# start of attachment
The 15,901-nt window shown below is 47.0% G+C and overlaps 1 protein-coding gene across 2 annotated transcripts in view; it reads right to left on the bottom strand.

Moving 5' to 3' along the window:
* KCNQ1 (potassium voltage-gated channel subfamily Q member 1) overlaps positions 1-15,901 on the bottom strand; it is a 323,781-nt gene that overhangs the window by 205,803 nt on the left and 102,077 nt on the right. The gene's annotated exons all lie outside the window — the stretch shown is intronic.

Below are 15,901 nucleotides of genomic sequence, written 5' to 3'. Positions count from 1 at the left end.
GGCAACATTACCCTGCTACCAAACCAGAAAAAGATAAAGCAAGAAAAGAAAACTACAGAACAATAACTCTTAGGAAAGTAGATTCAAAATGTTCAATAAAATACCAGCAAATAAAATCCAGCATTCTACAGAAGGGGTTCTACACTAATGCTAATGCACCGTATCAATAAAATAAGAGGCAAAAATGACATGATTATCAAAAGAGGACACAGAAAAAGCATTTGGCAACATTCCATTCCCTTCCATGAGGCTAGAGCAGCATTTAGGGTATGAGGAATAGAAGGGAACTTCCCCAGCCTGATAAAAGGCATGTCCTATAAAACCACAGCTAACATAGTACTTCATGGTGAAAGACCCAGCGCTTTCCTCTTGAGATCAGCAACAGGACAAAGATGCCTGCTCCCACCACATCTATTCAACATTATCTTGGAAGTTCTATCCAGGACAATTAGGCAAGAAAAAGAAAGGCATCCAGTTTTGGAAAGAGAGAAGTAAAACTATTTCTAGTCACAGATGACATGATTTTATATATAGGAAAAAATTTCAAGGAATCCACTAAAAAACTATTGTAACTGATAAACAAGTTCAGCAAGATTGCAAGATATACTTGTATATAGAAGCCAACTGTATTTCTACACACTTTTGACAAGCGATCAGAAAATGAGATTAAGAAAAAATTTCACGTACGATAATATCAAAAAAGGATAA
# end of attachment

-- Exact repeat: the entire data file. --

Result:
The 15,901-nt window shown below is 47.0% G+C and overlaps 1 protein-coding gene across 2 annotated transcripts in view; it reads right to left on the bottom strand.

Moving 5' to 3' along the window:
* KCNQ1 (potassium voltage-gated channel subfamily Q member 1) overlaps positions 1-15,901 on the bottom strand; it is a 323,781-nt gene that overhangs the window by 205,803 nt on the left and 102,077 nt on the right. The gene's annotated exons all lie outside the window — the stretch shown is intronic.

Below are 15,901 nucleotides of genomic sequence, written 5' to 3'. Positions count from 1 at the left end.
GGCAACATTACCCTGCTACCAAACCAGAAAAAGATAAAGCAAGAAAAGAAAACTACAGAACAATAACTCTTAGGAAAGTAGATTCAAAATGTTCAATAAAATACCAGCAAATAAAATCCAGCATTCTACAGAAGGGGTTCTACACTAATGCTAATGCACCGTATCAATAAAATAAGAGGCAAAAATGACATGATTATCAAAAGAGGACACAGAAAAAGCATTTGGCAACATTCCATTCCCTTCCATGAGGCTAGAGCAGCATTTAGGGTATGAGGAATAGAAGGGAACTTCCCCAGCCTGATAAAAGGCATGTCCTATAAAACCACAGCTAACATAGTACTTCATGGTGAAAGACCCAGCGCTTTCCTCTTGAGATCAGCAACAGGACAAAGATGCCTGCTCCCACCACATCTATTCAACATTATCTTGGAAGTTCTATCCAGGACAATTAGGCAAGAAAAAGAAAGGCATCCAGTTTTGGAAAGAGAGAAGTAAAACTATTTCTAGTCACAGATGACATGATTTTATATATAGGAAAAAATTTCAAGGAATCCACTAAAAAACTATTGTAACTGATAAACAAGTTCAGCAAGATTGCAAGATATACTTGTATATAGAAGCCAACTGTATTTCTACACACTTTTGACAAGCGATCAGAAAATGAGATTAAGAAAAAATTTCACGTACGATAATATCAAAAAAGGATAA